Wall Street banks including JPMorgan Chase & Co., Morgan Stanley and Bank of America Corp. have threatened to leave Mark Carney’s financial alliance to tackle climate change because they fear being sued over increasingly stringent decarbonization commitments.
In tense meetings in recent months, some of the most significant members of the Glasgow Financial Alliance for Net Zero (GFANZ) have said they feel blindsided by tougher UN climate criteria and are worried about the legal risks of participation, according to several people involved in internal discussions.
“I am close to taking us out of these global green commitments — I’m not going to allow third parties to create legal liabilities for us and our shareholders. It is immoral and irresponsible,” one senior executive at a United States bank said. “What if we get it wrong, make a mistake or someone lies? Then the bank can be sued, that is an unacceptable risk.”
“We spent one hour in our last call discussing (U.S. banks quitting). It was extremely tense,” one of the people involved in recent GFANZ bank talks said.
European banks including Santander Bank NA have also expressed misgivings.
The potential loss of some of the world’s biggest and most influential banks would be a serious blow for Carney’s GFANZ group, which was formed last year and took centre stage at the COP26 climate talks in Glasgow in November.
More than 450 finance companies accounting for US$130 trillion of assets have joined GFANZ, which is co-led by the Canadian ex-Bank of England governor and current Brookfield Asset Management Inc. executive.
The banks’ biggest concern is over strict targets on phasing out coal, oil and gas introduced over the summer by the UN’s Race to Zero campaign, a UN-led net zero standard-setting body that accredits pledges made by Carney’s alliance.
The body will soon be able to take action against financial companies for failing to hit targets, which could lead to them being kicked out of GFANZ, the FT reported last month.
Banks’ legal departments are particularly anxious about tougher U.S. Securities and Exchange Commission rules around climate-risk disclosures and commitments proposed by SEC chair Gary Gensler in February.
The SEC will soon require formal disclosures in annual reports about governance, risk-management and strategy with respect to climate change. Companies will also have to disclose and be held accountable for any targets or commitments made, with detailed plans on how to achieve them.
A European bank executive said that “there is no way we are joining any new ESG groups, we don’t control them” and echoed their U.S. counterparts’ fears about lawsuits due to the SEC’s renewed focus on ESG and emissions reporting.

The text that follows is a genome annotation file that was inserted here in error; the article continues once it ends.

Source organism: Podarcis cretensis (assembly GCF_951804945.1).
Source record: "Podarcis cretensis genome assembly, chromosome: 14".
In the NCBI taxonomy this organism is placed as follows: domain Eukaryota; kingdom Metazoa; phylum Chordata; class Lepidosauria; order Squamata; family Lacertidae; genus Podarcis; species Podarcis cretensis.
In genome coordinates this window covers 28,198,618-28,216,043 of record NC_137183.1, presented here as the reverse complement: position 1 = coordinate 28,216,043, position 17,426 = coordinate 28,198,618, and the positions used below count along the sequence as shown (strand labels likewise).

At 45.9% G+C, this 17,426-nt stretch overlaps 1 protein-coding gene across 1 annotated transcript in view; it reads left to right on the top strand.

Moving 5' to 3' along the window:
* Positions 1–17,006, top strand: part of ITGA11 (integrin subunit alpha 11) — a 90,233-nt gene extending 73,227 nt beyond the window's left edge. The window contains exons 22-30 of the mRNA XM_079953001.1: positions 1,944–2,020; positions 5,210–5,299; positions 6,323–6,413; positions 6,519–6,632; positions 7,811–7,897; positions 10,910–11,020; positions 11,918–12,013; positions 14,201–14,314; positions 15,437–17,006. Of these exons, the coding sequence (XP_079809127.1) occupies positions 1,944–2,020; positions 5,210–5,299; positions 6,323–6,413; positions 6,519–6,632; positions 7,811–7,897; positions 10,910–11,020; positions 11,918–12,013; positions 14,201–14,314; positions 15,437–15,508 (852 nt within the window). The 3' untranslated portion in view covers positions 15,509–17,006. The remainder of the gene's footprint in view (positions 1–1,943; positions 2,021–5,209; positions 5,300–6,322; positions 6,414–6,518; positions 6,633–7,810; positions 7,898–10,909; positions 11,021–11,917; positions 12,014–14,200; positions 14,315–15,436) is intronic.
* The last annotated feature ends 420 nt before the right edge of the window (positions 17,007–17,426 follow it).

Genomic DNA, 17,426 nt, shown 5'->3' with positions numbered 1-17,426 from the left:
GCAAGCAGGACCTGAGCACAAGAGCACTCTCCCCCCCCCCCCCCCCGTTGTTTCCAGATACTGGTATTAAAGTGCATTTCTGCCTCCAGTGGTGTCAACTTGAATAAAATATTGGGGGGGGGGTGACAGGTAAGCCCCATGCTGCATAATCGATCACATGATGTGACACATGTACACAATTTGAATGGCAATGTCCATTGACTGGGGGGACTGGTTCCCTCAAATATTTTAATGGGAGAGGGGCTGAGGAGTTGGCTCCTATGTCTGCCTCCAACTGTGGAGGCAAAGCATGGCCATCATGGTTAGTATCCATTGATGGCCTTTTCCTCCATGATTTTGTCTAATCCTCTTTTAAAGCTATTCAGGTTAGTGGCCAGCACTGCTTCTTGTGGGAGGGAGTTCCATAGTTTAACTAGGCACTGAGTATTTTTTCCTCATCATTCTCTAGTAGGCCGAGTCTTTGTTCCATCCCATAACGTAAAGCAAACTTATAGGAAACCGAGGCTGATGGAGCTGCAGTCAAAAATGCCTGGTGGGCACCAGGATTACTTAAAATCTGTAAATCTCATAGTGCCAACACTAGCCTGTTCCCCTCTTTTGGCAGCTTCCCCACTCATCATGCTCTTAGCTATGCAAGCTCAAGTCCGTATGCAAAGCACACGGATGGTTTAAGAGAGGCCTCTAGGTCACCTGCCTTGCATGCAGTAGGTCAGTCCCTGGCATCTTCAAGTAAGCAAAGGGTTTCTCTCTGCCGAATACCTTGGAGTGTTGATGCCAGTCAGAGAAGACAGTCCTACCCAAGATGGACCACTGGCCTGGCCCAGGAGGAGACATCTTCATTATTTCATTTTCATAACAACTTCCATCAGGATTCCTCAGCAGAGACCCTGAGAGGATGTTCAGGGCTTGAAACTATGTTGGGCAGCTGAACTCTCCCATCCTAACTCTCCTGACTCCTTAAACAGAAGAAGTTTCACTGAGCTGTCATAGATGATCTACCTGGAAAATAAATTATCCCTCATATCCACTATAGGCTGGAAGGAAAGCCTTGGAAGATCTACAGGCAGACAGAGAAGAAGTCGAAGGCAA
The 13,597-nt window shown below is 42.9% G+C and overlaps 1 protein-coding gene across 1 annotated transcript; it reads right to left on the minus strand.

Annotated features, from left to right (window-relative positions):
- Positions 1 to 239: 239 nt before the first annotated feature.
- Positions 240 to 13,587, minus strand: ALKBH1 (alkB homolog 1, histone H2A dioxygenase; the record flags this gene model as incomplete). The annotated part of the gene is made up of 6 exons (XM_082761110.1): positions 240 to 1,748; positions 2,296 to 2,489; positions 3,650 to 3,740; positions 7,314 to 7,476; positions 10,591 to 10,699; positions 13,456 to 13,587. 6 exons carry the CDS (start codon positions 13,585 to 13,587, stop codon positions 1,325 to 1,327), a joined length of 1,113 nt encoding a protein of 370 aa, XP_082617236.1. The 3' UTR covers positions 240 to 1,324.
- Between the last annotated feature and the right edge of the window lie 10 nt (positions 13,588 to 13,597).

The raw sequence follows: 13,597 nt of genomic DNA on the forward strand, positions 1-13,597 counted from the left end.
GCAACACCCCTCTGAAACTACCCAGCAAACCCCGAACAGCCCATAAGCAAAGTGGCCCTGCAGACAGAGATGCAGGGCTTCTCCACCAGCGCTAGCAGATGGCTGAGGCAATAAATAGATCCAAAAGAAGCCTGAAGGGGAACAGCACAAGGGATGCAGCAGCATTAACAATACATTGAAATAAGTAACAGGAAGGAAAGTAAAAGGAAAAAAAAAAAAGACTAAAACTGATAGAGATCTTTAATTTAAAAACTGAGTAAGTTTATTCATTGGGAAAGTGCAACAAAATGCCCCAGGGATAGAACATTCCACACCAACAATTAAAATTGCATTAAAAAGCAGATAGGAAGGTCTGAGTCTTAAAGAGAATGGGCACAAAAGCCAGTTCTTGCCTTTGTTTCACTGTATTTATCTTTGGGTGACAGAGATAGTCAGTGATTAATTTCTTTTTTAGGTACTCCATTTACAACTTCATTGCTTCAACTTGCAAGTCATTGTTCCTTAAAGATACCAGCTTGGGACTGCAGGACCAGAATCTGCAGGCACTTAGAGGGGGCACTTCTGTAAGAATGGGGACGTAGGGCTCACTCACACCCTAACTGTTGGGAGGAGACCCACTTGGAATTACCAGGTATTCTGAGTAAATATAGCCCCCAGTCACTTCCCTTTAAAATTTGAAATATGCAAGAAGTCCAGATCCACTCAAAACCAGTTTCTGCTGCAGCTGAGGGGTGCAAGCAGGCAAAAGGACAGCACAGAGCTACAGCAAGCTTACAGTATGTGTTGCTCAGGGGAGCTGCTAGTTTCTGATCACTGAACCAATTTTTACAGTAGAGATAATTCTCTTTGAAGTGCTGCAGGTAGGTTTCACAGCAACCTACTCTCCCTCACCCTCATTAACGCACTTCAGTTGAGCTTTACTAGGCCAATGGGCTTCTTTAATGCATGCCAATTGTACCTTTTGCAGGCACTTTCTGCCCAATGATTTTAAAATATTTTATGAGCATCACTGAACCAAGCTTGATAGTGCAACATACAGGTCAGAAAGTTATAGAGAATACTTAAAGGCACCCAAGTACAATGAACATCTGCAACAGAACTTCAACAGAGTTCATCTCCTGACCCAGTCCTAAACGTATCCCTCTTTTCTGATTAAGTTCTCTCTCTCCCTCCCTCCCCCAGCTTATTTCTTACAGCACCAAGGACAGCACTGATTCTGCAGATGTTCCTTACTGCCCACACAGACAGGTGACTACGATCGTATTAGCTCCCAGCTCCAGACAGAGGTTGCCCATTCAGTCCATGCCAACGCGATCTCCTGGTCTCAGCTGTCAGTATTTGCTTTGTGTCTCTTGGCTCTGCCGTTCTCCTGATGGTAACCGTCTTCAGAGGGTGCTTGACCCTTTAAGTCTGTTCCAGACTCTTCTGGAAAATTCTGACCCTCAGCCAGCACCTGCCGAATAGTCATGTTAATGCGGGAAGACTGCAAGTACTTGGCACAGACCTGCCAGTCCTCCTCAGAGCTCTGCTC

Bankers say that the proposed SEC rules could add hundreds of pages to annual reports and require a small army of extra accountants and lawyers to produce and vet the data, which they contend is not yet reliable or properly codified.
GFANZ has faced pushback from lenders since its inception. Banks successfully resisted committing to the most explicit road map for cutting greenhouse gas emissions to net zero by 2050, refusing to end financing of all new oil, gas and coal exploration projects immediately.
Bankers complain that the demands placed on them are not supported by equally robust government action on climate change, nor does the technology exist that hitting some of the net zero targets will rely on.
They also point out the lack of GFANZ members from China, Russia and India — three of the world’s top carbon-emitting countries.
Of the 116 banks that have signed up to the Net Zero Banking Alliance (NZBA), the GFANZ banking subsidiary, none are from China or India, while Sovcombank is the only Russian lender. By comparison, Liechtenstein has three members.
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Bank of America, JPMorgan, Morgan Stanley, Santander, Race to Zero and the UN Environment Programme Finance Initiative, which helps run the NZBA, declined to comment. The SEC and GFANZ did not respond to requests for comment.
U.S. banks have also come under pressure from domestic politicians, notably in the Republican party, over their sustainability commitments. Red states such as Texas and West Virginia have been openly hostile to financial institutions that they feel do not offer enough support to the fossil fuel industry.
“There are a lot of banks looking at this and saying there will be a Republican Congress next year, so we’re going to have to be accountable for that,” said one person involved in the NZBA discussions. “It’s true that a global alliance without American banks, that’s a failure.”
© 2022 The Financial Times Ltd.